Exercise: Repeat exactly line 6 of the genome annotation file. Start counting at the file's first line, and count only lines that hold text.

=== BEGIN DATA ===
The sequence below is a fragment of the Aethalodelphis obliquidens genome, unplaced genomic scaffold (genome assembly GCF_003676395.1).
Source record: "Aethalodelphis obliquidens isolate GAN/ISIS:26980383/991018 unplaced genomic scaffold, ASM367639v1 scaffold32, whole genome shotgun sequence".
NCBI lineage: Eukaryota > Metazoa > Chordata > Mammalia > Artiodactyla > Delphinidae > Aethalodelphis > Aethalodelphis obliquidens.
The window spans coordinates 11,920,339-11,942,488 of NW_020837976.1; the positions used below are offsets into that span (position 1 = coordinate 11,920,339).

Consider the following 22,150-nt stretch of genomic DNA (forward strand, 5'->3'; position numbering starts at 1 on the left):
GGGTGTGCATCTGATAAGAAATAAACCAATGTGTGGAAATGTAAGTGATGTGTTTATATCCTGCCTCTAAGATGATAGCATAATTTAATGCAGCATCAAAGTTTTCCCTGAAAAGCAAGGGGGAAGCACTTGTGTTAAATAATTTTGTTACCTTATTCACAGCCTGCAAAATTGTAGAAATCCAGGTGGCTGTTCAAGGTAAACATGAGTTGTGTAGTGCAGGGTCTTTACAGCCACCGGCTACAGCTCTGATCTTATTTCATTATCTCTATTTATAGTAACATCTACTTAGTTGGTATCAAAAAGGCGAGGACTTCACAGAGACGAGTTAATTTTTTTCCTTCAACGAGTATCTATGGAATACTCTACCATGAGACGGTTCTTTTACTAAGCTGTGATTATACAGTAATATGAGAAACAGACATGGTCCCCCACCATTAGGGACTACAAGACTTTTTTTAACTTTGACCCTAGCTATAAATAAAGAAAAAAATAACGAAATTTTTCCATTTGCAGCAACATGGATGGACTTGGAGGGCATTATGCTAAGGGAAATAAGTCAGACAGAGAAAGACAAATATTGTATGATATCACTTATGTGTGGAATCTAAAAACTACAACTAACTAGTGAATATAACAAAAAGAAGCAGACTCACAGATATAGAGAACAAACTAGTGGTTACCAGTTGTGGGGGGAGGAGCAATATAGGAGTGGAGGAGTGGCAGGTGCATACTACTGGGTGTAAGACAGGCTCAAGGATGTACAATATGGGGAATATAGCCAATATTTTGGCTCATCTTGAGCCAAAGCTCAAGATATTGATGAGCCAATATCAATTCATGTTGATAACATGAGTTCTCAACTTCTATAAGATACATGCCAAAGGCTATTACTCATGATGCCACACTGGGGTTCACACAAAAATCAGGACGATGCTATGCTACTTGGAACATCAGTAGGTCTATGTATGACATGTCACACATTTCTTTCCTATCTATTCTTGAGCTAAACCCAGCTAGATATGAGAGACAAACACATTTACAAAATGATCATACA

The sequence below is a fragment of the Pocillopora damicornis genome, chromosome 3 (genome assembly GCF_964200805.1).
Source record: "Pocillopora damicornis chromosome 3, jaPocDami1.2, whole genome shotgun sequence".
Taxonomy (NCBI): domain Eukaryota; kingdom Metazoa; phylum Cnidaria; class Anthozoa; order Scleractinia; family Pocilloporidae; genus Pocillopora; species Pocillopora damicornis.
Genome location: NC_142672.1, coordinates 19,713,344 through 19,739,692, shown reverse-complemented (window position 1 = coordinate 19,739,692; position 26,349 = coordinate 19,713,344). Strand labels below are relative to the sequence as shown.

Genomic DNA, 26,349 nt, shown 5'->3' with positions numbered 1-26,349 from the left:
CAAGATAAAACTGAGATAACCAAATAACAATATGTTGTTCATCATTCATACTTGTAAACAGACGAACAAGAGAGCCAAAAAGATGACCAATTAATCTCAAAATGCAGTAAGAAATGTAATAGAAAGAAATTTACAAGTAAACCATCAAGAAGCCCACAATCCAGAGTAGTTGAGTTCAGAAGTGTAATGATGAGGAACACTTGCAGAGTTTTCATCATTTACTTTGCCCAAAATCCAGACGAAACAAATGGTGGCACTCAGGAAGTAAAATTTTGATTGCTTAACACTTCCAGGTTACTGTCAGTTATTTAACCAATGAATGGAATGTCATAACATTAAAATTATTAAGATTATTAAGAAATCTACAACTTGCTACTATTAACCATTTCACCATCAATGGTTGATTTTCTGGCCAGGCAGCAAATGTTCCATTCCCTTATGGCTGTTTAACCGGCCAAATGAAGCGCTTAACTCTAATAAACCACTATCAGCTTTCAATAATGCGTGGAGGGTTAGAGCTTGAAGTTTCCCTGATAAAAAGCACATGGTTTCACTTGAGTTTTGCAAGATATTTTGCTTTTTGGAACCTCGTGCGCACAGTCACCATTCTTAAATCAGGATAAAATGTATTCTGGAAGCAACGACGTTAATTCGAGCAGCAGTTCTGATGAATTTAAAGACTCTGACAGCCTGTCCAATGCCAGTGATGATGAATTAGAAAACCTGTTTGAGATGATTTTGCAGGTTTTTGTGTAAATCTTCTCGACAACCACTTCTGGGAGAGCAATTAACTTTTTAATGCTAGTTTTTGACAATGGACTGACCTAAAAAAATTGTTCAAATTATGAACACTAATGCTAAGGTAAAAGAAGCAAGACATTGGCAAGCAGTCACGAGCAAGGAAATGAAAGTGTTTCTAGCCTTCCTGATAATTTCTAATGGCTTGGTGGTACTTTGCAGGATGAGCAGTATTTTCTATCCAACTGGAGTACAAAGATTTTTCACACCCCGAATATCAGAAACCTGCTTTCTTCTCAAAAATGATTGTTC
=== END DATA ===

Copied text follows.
GGGTGTGCATCTGATAAGAAATAAACCAATGTGTGGAAATGTAAGTGATGTGTTTATATCCTGCCTCTAAGATGATAGCATAATTTAATGCAGCATCAAAGTTTTCCCTGAAAAGCAAGGGGGAAGCACTTGTGTTAAATAATTTTGTTACCTTATTCACAGCCTGCAAAATTGTAGAAATCCAGGTGGCTGTTCAAGGTAAACATGAGTTGTGTAGTGCAGGGTCTTTACAGCCACCGGCTACAGCTCTGATCTTATTTCATTATCTCTATTTATAGTAACATCTACTTAGTTGGTATCAAAAAGGCGAGGACTTCACAGAGACGAGTTAATTTTTTTCCTTCAACGAGTATCTATGGAATACTCTACCATGAGACGGTTCTTTTACTAAGCTGTGATTATACAGTAATATGAGAAACAGACATGGTCCCCCACCATTAGGGACTACAAGACTTTTTTTAACTTTGACCCTAGCTATAAATAAAGAAAAAAATAACGAAATTTTTCCATTTGCAGCAACATGGATGGACTTGGAGGGCATTATGCTAAGGGAAATAAGTCAGACAGAGAAAGACAAATATTGTATGATATCACTTATGTGTGGAATCTAAAAACTACAACTAACTAGTGAATATAACAAAAAGAAGCAGACTCACAGATATAGAGAACAAACTAGTGGTTACCAGTTGTGGGGGGAGGAGCAATATAGGAGTGGAGGAGTGGCAGGTGCATACTACTGGGTGTAAGACAGGCTCAAGGATGTACAATATGGGGAATATAGCCAATATTTTGGCTCATCTTGAGCCAAAGCTCAAGATATTGATGAGCCAATATCAATTCATGTTGATAACATGAGTTCTCAACTTCTATAAGATACATGCCAAAGGCTATTACTCATGATGCCACACTGGGGTTCACACAAAAATCAGGACGATGCTATGCTACTTGGAACATCAGTAGGTCTATGTATGACATGTCACACATTTCTTTCCTATCTATTCTTGAGCTAAACCCAGCTAGATATGAGAGACAAACACATTTACAAAATGATCATACA